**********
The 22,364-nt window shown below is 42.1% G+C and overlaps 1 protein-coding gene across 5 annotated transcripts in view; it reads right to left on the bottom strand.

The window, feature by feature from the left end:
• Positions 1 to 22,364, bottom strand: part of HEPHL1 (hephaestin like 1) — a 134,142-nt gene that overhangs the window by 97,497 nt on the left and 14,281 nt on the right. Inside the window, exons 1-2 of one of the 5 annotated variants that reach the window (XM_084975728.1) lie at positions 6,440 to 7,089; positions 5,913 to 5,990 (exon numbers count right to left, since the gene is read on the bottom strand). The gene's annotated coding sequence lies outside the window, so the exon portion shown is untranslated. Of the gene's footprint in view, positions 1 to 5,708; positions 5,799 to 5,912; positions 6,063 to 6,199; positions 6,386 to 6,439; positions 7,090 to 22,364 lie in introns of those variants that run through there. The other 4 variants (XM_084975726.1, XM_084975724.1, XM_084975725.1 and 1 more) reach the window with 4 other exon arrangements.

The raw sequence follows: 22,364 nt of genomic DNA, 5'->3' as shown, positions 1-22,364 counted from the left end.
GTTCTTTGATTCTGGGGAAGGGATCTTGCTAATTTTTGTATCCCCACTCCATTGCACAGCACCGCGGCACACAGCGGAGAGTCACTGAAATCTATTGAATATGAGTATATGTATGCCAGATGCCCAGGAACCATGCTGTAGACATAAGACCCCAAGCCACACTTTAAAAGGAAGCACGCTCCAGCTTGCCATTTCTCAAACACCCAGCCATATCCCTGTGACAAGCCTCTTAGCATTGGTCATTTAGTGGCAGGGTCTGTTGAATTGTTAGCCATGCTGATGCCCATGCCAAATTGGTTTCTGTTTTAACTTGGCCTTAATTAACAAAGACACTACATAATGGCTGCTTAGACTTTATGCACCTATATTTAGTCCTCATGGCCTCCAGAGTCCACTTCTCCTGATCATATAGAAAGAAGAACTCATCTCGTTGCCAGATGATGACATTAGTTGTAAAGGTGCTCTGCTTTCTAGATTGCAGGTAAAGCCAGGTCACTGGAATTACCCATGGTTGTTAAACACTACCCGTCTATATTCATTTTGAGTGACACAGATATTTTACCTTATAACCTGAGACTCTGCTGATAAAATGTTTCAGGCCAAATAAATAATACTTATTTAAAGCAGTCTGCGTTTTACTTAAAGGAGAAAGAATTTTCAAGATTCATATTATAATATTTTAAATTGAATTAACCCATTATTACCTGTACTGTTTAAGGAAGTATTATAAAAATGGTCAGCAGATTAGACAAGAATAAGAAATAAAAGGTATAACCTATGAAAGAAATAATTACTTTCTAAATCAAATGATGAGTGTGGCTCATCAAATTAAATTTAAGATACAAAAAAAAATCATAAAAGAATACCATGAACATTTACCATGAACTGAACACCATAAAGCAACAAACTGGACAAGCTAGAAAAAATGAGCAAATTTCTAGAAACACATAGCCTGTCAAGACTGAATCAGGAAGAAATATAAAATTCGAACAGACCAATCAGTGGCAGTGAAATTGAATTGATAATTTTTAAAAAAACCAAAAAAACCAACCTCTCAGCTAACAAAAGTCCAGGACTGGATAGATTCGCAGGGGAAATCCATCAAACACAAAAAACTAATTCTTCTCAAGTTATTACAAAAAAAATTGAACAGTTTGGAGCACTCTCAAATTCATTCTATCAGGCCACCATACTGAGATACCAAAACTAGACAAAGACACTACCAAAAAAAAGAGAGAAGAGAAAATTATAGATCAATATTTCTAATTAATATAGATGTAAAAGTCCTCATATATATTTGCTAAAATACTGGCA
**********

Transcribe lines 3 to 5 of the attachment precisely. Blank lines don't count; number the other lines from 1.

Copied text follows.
• Positions 1 to 22,364, bottom strand: part of HEPHL1 (hephaestin like 1) — a 134,142-nt gene that overhangs the window by 97,497 nt on the left and 14,281 nt on the right. Inside the window, exons 1-2 of one of the 5 annotated variants that reach the window (XM_084975728.1) lie at positions 6,440 to 7,089; positions 5,913 to 5,990 (exon numbers count right to left, since the gene is read on the bottom strand). The gene's annotated coding sequence lies outside the window, so the exon portion shown is untranslated. Of the gene's footprint in view, positions 1 to 5,708; positions 5,799 to 5,912; positions 6,063 to 6,199; positions 6,386 to 6,439; positions 7,090 to 22,364 lie in introns of those variants that run through there. The other 4 variants (XM_084975726.1, XM_084975724.1, XM_084975725.1 and 1 more) reach the window with 4 other exon arrangements.

The raw sequence follows: 22,364 nt of genomic DNA, 5'->3' as shown, positions 1-22,364 counted from the left end.
GTTCTTTGATTCTGGGGAAGGGATCTTGCTAATTTTTGTATCCCCACTCCATTGCACAGCACCGCGGCACACAGCGGAGAGTCACTGAAATCTATTGAATATGAGTATATGTATGCCAGATGCCCAGGAACCATGCTGTAGACATAAGACCCCAAGCCACACTTTAAAAGGAAGCACGCTCCAGCTTGCCATTTCTCAAACACCCAGCCATATCCCTGTGACAAGCCTCTTAGCATTGGTCATTTAGTGGCAGGGTCTGTTGAATTGTTAGCCATGCTGATGCCCATGCCAAATTGGTTTCTGTTTTAACTTGGCCTTAATTAACAAAGACACTACATAATGGCTGCTTAGACTTTATGCACCTATATTTAGTCCTCATGGCCTCCAGAGTCCACTTCTCCTGATCATATAGAAAGAAGAACTCATCTCGTTGCCAGATGATGACATTAGTTGTAAAGGTGCTCTGCTTTCTAGATTGCAGGTAAAGCCAGGTCACTGGAATTACCCATGGTTGTTAAACACTACCCGTCTATATTCATTTTGAGTGACACAGATATTTTACCTTATAACCTGAGACTCTGCTGATAAAATGTTTCAGGCCAAATAAATAATACTTATTTAAAGCAGTCTGCGTTTTACTTAAAGGAGAAAGAATTTTCAAGATTCATATTATAATATTTTAAATTGAATTAACCCATTATTACCTGTACTGTTTAAGGAAGTATTATAAAAATGGTCAGCAGATTAGACAAGAATAAGAAATAAAAGGTATAACCTATGAAAGAAATAATTACTTTCTAAATCAAATGATGAGTGTGGCTCATCAAATTAAATTTAAGATACAAAAAAAAATCATAAAAGAATACCATGAACATTTACCATGAACTGAACACCATAAAGCAACAAACTGGACAAGCTAGAAAAAATGAGCAAATTTCTAGAAACACATAGCCTGTCAAGACTGAATCAGGAAGAAATATAAAATTCGAACAGACCAATCAGTGGCAGTGAAATTGAATTGATAATTTTTAAAAAAACCAAAAAAACCAACCTCTCAGCTAACAAAAGTCCAGGACTGGATAGATTCGCAGGGGAAATCCATCAAACACAAAAAACTAATTCTTCTCAAGTTATTACAAAAAAAATTGAACAGTTTGGAGCACTCTCAAATTCATTCTATCAGGCCACCATACTGAGATACCAAAACTAGACAAAGACACTACCAAAAAAAAGAGAGAAGAGAAAATTATAGATCAATATTTCTAATTAATATAGATGTAAAAGTCCTCATATATATTTGCTAAAATACTGGCA